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Beginner RV


MadiMinn
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Hi! I’m looking to get a small RV sometime within the next year so that I can travel a bit on breaks from college. I was wondering if anyone had any suggestions on how to get started and any RV brands they love? I love the look of older RVs, but I do definitely want one with a shower. Any suggestions would be super helpful! Thank you!

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When not in use, do you have a place to store an RV?  What type are you thinking, motor home, travel trailer, 5th wheel?  Luxury, bare bones, price, age makes a big difference.  Mine was in-expensive, has shower/kitchen/2 slide-outs and 32ft long, it's a 5th wheel and just like a travel trailer, what you pull it with counts towards size/weight of camper.  Will your tow vehicle, if not a motorhome, be used as a daily driver?  It can be simple/cheap or expensive/in-depth.  Think about time of year used, weather types/temp, etc.  Not all campers can handle extreme heat or for instance where I live, extreme/very frigid cold.

Good luck with your choice.

Edited by NDBirdman
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Pretty broad question, but ya gotta start somewhere right?  I agree very much with Birdman about storage.  Big logistics first.  
Storage? Where and how much?  

Most trailer types require a truck as the second vehicle.  Are you a student who would drive a pickup truck?  If not then probably a motor home of some type.  Consider a vehicle that can be towed as your 365 day vehicle, and your part time motor home could pull your 365 vehicle on trips?  
Many here might have better advice than I, but that’s my 2 cents.
 

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In your situation I would likely go with a conversion van. It can be your daily driver so it would be very easy to get away when time is available for that. Be sure you get a fairly short one though so you don't need an oversized parking space. RoadTrek is a popular brand so you can probably find a used one to fit a student budget. Conversion vans are also called Class B RVs in case you want to search on that.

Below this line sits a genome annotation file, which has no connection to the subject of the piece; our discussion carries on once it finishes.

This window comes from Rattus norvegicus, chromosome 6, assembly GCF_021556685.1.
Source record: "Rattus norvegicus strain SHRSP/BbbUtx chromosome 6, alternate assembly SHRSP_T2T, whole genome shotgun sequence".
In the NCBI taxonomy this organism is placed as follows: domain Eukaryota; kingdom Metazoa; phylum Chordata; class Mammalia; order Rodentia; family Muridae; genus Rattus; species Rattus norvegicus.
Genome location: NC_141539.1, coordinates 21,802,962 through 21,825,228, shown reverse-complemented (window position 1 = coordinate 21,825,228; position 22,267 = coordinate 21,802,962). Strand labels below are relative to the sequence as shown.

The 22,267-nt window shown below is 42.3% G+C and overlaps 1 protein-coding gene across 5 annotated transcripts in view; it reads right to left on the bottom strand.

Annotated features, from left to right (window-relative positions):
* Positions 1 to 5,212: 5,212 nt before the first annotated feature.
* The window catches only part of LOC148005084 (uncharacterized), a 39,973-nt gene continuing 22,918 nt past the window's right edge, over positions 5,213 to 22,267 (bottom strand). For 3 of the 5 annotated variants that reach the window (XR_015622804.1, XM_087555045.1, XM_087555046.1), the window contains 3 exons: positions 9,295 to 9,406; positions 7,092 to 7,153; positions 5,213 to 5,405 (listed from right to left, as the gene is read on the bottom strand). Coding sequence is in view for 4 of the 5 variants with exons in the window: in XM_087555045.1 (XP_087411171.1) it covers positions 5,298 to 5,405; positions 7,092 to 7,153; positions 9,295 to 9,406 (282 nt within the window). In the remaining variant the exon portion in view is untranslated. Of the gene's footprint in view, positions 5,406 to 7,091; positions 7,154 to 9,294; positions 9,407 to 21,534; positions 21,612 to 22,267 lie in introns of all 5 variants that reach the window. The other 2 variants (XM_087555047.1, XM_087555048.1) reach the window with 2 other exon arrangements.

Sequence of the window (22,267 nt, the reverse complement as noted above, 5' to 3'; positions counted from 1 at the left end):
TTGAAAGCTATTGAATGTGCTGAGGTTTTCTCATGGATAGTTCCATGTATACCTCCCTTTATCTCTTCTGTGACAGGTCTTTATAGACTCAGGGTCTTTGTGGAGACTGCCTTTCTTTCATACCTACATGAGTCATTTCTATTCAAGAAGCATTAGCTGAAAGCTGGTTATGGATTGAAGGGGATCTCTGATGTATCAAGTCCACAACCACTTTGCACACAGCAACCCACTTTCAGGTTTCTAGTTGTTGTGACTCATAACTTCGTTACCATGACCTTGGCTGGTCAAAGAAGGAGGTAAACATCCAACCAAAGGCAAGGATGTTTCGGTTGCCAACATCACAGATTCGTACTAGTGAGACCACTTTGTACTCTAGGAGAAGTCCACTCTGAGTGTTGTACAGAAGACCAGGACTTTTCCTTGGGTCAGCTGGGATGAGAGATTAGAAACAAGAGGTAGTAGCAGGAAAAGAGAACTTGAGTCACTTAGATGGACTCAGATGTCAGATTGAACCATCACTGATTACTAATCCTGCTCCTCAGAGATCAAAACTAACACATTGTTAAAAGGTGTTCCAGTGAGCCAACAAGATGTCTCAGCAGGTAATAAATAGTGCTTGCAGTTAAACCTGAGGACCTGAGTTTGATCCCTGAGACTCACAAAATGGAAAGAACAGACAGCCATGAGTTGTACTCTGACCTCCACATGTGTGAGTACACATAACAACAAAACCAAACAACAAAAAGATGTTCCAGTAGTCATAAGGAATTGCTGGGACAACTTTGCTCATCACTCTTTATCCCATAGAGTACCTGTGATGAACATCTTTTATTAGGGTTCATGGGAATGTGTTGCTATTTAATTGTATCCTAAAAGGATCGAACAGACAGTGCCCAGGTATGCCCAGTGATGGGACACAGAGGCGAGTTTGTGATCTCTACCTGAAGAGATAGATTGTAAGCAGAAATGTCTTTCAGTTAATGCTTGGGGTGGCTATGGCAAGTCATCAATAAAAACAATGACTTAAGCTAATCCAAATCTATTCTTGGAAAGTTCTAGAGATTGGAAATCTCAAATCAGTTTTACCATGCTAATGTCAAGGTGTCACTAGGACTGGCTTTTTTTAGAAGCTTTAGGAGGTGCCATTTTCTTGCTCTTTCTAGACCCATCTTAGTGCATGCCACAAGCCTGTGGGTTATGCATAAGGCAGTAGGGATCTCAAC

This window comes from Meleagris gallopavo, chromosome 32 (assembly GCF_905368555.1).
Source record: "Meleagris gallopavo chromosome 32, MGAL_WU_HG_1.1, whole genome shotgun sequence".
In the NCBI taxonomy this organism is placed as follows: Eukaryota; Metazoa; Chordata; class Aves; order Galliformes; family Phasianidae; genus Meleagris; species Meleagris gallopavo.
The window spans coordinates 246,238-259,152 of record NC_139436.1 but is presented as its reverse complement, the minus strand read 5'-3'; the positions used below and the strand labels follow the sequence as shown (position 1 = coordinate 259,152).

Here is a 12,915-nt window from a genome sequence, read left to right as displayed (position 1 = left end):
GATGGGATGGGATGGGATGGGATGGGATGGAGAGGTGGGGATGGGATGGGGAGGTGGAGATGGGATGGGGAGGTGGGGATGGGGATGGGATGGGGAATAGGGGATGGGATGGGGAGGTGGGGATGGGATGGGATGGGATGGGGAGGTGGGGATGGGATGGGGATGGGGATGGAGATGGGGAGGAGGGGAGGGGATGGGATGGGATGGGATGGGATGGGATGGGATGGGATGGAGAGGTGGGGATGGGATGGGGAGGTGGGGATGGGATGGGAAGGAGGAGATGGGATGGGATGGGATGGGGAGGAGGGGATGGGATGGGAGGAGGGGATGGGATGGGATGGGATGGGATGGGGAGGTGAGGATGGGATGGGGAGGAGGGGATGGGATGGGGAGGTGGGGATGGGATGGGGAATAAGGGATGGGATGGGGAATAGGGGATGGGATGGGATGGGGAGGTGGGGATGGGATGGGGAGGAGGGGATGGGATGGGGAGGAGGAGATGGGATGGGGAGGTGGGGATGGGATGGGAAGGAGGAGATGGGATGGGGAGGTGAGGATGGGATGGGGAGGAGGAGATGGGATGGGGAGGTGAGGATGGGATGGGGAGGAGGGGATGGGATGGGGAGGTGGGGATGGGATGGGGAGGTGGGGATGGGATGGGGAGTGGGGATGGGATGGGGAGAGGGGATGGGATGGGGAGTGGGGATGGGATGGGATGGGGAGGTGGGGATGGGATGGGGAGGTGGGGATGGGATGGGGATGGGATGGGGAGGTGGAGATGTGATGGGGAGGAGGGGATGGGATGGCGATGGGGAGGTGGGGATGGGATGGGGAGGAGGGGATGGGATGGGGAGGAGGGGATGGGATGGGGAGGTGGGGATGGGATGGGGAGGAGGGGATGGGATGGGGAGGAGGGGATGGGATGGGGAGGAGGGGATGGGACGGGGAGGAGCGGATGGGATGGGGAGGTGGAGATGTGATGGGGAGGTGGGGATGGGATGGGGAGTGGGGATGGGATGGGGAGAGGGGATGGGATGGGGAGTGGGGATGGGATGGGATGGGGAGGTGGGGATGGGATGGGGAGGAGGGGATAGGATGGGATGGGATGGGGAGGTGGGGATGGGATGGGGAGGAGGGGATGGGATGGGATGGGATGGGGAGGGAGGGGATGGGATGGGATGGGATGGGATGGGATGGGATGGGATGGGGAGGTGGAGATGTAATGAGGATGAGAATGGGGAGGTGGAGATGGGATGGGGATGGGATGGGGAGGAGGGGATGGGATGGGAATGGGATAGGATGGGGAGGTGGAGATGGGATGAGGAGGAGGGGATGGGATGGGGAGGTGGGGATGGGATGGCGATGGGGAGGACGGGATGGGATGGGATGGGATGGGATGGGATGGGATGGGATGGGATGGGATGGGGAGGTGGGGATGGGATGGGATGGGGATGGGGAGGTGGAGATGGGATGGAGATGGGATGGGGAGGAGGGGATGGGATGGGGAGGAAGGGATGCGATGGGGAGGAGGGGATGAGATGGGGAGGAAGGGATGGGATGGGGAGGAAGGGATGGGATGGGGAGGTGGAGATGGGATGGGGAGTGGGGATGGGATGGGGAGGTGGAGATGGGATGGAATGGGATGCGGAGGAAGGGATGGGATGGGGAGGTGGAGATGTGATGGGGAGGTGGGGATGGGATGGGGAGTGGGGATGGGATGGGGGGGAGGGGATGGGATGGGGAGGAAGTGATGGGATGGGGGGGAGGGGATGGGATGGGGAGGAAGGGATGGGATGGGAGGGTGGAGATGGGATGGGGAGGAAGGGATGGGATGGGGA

Linda Sand

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I'd agree with Linda. Back many years ago lots of college students bought used VW vans and made their own (relatively) cheap RVs. Some of the richer ones bought used VW Campmobiles (factory conversion). Back then there weren't the amenities available now.

We know a couple who fulltime in a 1973 Dodge conversion van. Yes, I said 1973. They aren't small people, but they are minimalists.

If I were you I'd be tempted to find a Chrysler or Ford minivan, remove the seats, and start designing. Once you have a design that works, build up the floor with 2x4 structure under everything that will push down on the floor (cabinets, seats, etc.) Fill the gaps with pieces of foam insulation (the sheet kind, not stray in), then put 1/2" plywood down. Use lots of screws to attach plywood to the 2x4s. Now build the cabinets, seats, etc. and attach to the plywood.

The more time you spend designing the less time and money you will spend building.

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1 hour ago, kb0zke said:

If I were you I'd be tempted to find a Chrysler or Ford minivan, remove the seats, and start designing. Once you have a design that works, build up the floor with 2x4 structure under everything that will push down on the floor (cabinets, seats, etc.) Fill the gaps with pieces of foam insulation (the sheet kind, not stray in), then put 1/2" plywood down. Use lots of screws to attach plywood to the 2x4s. Now build the cabinets, seats, etc. and attach to the plywood.

The more time you spend designing the less time and money you will spend building.

Bob Wells of Cheap RV Living.com is the best known source for DIY cheap conversions. Lots of his uTube videos here: https://www.youtube.com/channel/UCAj7O3LCDbkIR54hAn6Zz7A

Linda Sand

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You can get started with a bare bones van or pick up with just a camper shell or even some Suv's that you can sleep in. Depending on where you camp the first thing you need is a place with a bed that is dry. If you stay at campgrounds with restrooms to start that solves a lot of problems. Since you are young and flexible even a standard height van or campershell will keep you dry. You can use a stove like a Coleman stove to cook. Carry a couple 5 gal water containers.  You will learn and improve as you go.   Having a standard height vehicle can be useful in some situations.  One place I camped I want to park and ride the green line into Wash. DC and I had a slightly higher camper shell that would not fit into the parking garage. Thats pretty rare of course but it is a consideration. Actually in some remote camping spots in forest clearing low limbs can be an issue.  Where I am volunteering now  we have some dispersed campsites that are not amenable to higher vehicles.

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